So pleased am I, in fact, with this fair-haired addition to the Disney princess family, that I'm choosing to overlook the fact that the entire movie is essentially about Rapunzel's realization that she is not a waifish damsel in distress, and in the moment that she discovers that she too can be smart and cool... her hair turns brown.

That actually happens. It's like they're mocking me. But it does make sense as a creative choice so... okay.

I also loved Tangled for unexpected reasons. The journey Rapunzel makes and her realization of her own strength is complex; the movie's themes of courage and identity are uenpectedly profound.

The story, you see, is not about Rapunzel's transformation into a spunky, strong person, she is that from the very beginning (another reason I'll begrudgingly allow the hair change). That much is clear to the audience from the moment she decks her would-be prince with a skillet. But all she's ever been told is that she is too delicate, too weak, and she is too afraid to see the truth, as plain as it may be. Her secret royal birthright echoes this theme: she's already a princess, she just doesn't know it yet.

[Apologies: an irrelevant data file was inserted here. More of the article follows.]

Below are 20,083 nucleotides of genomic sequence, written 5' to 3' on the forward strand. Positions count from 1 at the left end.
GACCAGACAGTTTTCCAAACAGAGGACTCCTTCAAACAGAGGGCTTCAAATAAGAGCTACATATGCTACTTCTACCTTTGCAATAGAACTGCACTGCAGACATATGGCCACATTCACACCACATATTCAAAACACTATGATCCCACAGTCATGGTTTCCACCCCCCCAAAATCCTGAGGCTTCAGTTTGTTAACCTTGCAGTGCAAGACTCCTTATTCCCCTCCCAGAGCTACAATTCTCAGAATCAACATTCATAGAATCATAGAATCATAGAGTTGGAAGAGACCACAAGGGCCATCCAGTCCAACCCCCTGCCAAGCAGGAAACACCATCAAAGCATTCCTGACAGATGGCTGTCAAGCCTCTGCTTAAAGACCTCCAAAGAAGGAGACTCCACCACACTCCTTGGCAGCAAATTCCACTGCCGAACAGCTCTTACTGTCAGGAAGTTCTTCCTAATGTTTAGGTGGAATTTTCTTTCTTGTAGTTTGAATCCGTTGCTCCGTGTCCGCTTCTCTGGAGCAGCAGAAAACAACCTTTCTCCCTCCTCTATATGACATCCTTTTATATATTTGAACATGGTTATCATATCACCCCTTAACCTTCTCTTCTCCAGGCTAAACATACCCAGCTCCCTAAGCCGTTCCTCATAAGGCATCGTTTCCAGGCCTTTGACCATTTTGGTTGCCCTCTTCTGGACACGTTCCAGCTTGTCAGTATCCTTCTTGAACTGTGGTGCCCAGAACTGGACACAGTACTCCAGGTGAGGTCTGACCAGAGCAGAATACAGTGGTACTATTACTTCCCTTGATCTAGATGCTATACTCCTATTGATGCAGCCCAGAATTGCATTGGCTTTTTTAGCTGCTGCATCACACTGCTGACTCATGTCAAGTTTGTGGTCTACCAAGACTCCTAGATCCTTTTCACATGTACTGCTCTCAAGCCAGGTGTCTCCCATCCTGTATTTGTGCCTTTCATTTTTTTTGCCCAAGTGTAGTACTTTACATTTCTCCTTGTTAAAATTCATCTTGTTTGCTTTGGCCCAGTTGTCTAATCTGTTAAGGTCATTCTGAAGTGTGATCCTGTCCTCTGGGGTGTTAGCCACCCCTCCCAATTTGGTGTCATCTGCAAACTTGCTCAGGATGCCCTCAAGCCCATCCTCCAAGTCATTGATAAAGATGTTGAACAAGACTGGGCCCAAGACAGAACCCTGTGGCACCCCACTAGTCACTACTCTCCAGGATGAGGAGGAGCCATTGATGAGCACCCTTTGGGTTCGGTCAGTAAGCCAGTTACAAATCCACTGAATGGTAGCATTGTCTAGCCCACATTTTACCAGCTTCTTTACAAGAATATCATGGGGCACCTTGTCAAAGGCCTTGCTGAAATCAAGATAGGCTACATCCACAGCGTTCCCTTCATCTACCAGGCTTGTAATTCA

This is in suprisingly layered context to other, similar children's stories espousing the message, be brave, be yourself. Take Shrek, for example: at first Shrek and Fiona are ashamed of their ogreness, they fear it makes them unlovable. But then they realize that their differences are what make them unique, it's what's on the inside that counts, etc., and they should not be afraid to be who they are. Which is a wonderful message, don't get me wrong, but straightforward. Rapunzel, on the other hand, is awesome, and she is afraid. It reminds me of the oft-repeated Marianne Williamson quote, "Our deepest fear is not that we are inadequate. Our deepest fear is that we are powerful beyond measure."

Even the love story ties in metaphorically with the characters' journey to their true selves. The song in which Rapunzel and her love interest Flynn Ryder (struggling with parallel issues of identity) realize their feelings for one another is also the song in which they begin to take ownership of their identities. As they sing they declare that they finally know where they are supposed to be, and the lyrics take on a double meaning: they know they are supposed to be together, but also, they know who they are. In fact, one could go so far as to say they know they want to be together because they know who they are.

Ultimately, Rapunzel finds the courage and the wisdom to recognize the power within her. Because she knows who she is, she finds love, her family, and her place. A witty and wonderful new classic.